In order to grab a reader, the important stuff (essentially the “about us” items) should be one of the first things written on the page and easy to find. Going off of this, the rest of the site should be broken up visually in a way that makes sense and has a definitive hierarchy, using design and visual elements. The amount of scrolling that a user has to do on a page should also be kept to a minimum. The content/copy of a page should be easy to read (short paragraphs, no blocks of text) and should be proofread; nothing makes a site look more unprofessional than typos.

It is also important for images and graphics, along with the text, to look professional. Anti-aliasing is your best friend when it comes to making text within graphics look smooth. This can also help with avoiding those pesky halos that can occur around transparent graphics. Make sure to take the time to clean up the edges of your graphics; it makes a site look much more polished.

Linked items are another aspect of a site that is often overlooked, but also deserves attention. Dress up those links, make them look nice. Make the user want to click on them, that’s what they’re there for!

Now it’s time for the fun part: what makes a website unsuccessful. It’s time for the web don’ts.

We’ll start with animations. Animations are loud, bright and distracting. Unless completely necessary, they should be avoided, and there’s usually never a reason to have more than one per page. Also, a site should always be completed before it’s uploaded (in other words, no “under construction” pages or links to dead pages). When setting type, it should be clean, attractive and easy to read. Don’t set type in all capital letters, more than a few words in italics, and don’t do it in all capital, bold AND italics. At that point, someone is trying to make the text hard to read on purpose.

Back to links again, don’t make graphics that look like buttons unless they’re actually buttons that link to something. Seriously. You don’t want the user to go and get excited about clicking that button, and then be sad when they find out it was all a lie. Also make sure to resize your graphics in an image editor rather than waiting to do it until coding the webpage; this helps reduce file sizes and increase loading speed, which is good! The content of the page, again, should be easy to read and have a defining hierarchy, so never center everything on the page, and make sure everything has the same alignment.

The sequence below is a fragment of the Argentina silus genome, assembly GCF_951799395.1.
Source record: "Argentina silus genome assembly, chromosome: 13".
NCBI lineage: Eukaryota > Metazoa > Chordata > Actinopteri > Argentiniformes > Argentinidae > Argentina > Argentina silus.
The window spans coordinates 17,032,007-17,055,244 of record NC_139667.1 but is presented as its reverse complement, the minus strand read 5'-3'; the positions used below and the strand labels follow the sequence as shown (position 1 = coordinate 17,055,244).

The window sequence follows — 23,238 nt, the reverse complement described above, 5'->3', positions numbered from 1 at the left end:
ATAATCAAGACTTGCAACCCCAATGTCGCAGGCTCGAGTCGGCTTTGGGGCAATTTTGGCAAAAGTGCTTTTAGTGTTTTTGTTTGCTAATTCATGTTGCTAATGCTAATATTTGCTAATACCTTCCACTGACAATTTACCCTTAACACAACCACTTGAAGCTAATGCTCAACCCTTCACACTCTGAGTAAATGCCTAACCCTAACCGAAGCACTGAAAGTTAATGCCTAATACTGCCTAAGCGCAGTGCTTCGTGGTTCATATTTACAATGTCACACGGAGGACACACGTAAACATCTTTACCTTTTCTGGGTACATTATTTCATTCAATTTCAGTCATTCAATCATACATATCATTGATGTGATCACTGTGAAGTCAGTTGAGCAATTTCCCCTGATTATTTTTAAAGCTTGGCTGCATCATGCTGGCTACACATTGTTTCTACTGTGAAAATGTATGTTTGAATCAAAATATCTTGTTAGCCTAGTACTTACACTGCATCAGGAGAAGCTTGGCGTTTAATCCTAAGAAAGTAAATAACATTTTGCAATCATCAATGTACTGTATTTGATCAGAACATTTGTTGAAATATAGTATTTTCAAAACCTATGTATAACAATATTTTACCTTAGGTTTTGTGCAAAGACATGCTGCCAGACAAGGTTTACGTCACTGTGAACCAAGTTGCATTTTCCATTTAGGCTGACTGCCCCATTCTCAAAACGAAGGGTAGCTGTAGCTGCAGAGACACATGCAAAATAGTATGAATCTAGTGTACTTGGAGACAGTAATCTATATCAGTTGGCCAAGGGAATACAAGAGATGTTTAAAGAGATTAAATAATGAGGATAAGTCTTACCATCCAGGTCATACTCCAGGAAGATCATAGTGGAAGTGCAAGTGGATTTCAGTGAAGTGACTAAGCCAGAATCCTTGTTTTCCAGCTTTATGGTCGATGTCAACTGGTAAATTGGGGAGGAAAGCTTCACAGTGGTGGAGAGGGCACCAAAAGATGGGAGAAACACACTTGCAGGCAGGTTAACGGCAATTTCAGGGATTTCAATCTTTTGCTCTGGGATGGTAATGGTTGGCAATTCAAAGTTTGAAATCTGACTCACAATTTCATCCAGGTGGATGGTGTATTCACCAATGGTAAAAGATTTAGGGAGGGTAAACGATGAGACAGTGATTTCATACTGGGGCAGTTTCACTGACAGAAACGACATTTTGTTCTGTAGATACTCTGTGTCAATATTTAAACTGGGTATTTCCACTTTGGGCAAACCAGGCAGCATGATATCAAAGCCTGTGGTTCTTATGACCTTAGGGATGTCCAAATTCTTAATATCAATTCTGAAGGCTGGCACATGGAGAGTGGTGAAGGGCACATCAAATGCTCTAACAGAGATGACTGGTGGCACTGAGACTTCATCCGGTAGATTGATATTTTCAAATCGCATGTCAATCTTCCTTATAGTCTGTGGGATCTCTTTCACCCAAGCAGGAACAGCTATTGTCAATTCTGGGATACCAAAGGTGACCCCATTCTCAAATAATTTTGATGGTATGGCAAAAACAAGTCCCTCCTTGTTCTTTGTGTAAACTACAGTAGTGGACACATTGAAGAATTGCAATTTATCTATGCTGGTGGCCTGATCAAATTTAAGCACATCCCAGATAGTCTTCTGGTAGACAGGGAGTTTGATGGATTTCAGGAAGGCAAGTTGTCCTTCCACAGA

Next, color. Who doesn’t love color? But, too much color can be a bad thing. Don’t use to many colors. Crazy backgrounds and patterns are also a no-no. People need to be able to read all that nice, informative copy you worked so hard to write! Another tip for legibility: when designing type on a dark background, white isn’t always necessarily the go-to. Sometimes, the contrast is too high and makes the type illegible. Play around with tints of colors and see what works.

Now it’s time for some examples. First up are successful sites:

Audible: This site is aesthetically attractive, it’s nice and clean. The site is well set-up and navigation is easy.

RetailMeNot: Everything is well laid-out and clean. There’s a clear hierarchy, it’s nice to look at, and easy to navigate.

And now, the unsuccessful sites:

This website is full of irony. It’s all about bad websites, yet it’s designed poorly. Navigation is confusing, graphics don’t load, and aesthetically it’s boring/unappealing.

And then, there’s this. I’m not even quite sure what it’s for…it’s busy, uses too many colors, images, fonts and other design elements. It just looks bad.